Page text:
Use this activity to practice the use of comparatives and
superlatives and to introduce more complex ways of comparison. As a sub
aim it also revises various lexical sets depending on the things to be
compared. It can be adapted to be used for all ages although it is
essential that some previous introduction to comparatives and
superlatives has been done.
Activity type: Group work
- Copies of the three of a kind template.
- Choose 3 students and ask them to come to the front of the class.
the class how each student is different. This should elicit comparative
structures for example ‘Student A is taller that student B’ and
‘Student B has longer hair than student C’. It should also elicit
superlatives such as ‘Student C is the tallest’ and ‘Student B has the
- Write these structures on the board and elicit
the various rules when making comparisons. Depending on level you may
also see fit to introduce other structures such as ‘Student A is as tall
as student B’. This will depend on the ability of your class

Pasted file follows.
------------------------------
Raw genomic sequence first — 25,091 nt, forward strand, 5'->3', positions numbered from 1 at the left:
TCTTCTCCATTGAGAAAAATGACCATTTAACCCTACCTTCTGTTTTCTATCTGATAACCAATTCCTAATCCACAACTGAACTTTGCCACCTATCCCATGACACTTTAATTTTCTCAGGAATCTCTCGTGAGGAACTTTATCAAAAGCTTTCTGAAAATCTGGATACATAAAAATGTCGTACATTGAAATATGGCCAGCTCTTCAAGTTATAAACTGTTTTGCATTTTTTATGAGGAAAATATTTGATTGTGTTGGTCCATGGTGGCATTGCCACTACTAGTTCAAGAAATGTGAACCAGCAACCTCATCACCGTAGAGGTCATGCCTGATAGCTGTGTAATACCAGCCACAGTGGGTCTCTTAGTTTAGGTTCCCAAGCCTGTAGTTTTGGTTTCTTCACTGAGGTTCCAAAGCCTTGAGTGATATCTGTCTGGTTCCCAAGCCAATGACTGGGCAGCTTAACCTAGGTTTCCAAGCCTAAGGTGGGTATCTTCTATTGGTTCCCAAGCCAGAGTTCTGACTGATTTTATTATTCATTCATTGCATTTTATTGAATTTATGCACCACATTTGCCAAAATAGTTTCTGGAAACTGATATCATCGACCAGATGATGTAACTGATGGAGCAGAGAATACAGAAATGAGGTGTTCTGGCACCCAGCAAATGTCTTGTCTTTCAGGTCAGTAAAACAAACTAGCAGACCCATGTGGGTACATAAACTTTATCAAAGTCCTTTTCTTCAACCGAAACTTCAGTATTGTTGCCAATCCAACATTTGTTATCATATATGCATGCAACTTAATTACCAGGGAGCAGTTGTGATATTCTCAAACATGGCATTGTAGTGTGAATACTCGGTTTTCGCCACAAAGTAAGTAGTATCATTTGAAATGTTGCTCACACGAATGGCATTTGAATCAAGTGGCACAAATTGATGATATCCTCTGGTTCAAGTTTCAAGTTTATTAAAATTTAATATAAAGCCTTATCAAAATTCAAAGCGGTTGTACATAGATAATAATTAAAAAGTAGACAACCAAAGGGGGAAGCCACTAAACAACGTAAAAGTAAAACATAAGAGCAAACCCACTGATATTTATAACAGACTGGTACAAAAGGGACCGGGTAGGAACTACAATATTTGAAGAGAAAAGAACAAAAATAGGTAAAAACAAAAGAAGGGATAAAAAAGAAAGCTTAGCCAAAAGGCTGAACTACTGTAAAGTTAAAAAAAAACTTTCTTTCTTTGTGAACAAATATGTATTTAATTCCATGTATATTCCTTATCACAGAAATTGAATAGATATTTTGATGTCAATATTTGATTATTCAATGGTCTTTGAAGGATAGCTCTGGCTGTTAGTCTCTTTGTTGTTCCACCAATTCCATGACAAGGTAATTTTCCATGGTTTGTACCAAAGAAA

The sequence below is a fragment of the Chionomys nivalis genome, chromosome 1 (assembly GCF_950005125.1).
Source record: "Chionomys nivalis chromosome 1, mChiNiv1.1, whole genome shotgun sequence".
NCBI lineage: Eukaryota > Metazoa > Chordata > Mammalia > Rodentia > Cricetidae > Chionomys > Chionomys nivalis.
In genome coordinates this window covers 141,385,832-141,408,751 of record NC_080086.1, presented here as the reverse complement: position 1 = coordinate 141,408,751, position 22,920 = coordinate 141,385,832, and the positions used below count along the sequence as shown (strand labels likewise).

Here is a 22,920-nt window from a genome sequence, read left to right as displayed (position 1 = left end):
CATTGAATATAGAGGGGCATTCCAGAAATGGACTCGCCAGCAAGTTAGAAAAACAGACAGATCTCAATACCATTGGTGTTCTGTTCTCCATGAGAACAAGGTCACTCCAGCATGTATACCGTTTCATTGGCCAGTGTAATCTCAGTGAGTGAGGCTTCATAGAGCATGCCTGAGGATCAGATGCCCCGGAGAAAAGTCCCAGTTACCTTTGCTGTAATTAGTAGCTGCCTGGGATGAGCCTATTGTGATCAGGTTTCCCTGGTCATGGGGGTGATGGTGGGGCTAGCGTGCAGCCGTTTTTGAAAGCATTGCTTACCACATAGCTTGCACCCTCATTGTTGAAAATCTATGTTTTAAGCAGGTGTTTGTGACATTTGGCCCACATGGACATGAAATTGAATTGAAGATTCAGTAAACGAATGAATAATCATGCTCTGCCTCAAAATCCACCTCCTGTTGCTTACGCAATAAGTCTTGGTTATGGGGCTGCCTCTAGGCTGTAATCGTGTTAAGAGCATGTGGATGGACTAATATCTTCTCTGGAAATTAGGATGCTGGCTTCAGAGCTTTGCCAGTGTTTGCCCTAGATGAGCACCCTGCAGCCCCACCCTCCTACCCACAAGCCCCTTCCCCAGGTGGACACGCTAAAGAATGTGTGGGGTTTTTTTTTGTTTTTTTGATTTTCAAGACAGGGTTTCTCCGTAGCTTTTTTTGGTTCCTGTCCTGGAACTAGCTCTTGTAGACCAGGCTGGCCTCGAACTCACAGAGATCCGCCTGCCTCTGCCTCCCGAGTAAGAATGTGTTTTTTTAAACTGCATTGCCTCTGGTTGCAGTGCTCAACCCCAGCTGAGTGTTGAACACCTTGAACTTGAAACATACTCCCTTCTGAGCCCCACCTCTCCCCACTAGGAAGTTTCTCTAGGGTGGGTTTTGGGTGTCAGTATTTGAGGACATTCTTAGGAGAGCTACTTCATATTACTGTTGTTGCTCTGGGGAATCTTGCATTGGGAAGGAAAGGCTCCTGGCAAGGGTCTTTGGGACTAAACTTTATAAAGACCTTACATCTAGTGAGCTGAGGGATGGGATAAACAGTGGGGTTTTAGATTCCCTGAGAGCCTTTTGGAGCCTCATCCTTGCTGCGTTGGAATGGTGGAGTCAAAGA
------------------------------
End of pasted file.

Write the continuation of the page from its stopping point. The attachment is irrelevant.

can now ask students to directly comment on what the students are
wearing. Examples sentences such as ‘They are all wearing blue jeans’
may occur. Again write all these sentences on the board.
they are done ask three more students come up and draw the people
according to the descriptions on the board. This provides a fun,
kinaesthetic part of the activity and allows an opportunity to be
- Now put students into groups of three, give
out the ‘Three of a kind?’ template and ask them to do the same in their
groups. Each group should have the same exact sentences as this
encourages collaboration however the pictures will be different. Set a
time limit and monitor.
- When finished put the finished sheets on
the walls and encourage students to walk around, read and add any more
comparatives they can think of.
could choose a form of transport, draw it and compare it with each
other. They could also bring photos in of family members. Younger
learners may enjoy doing the same thing with animals.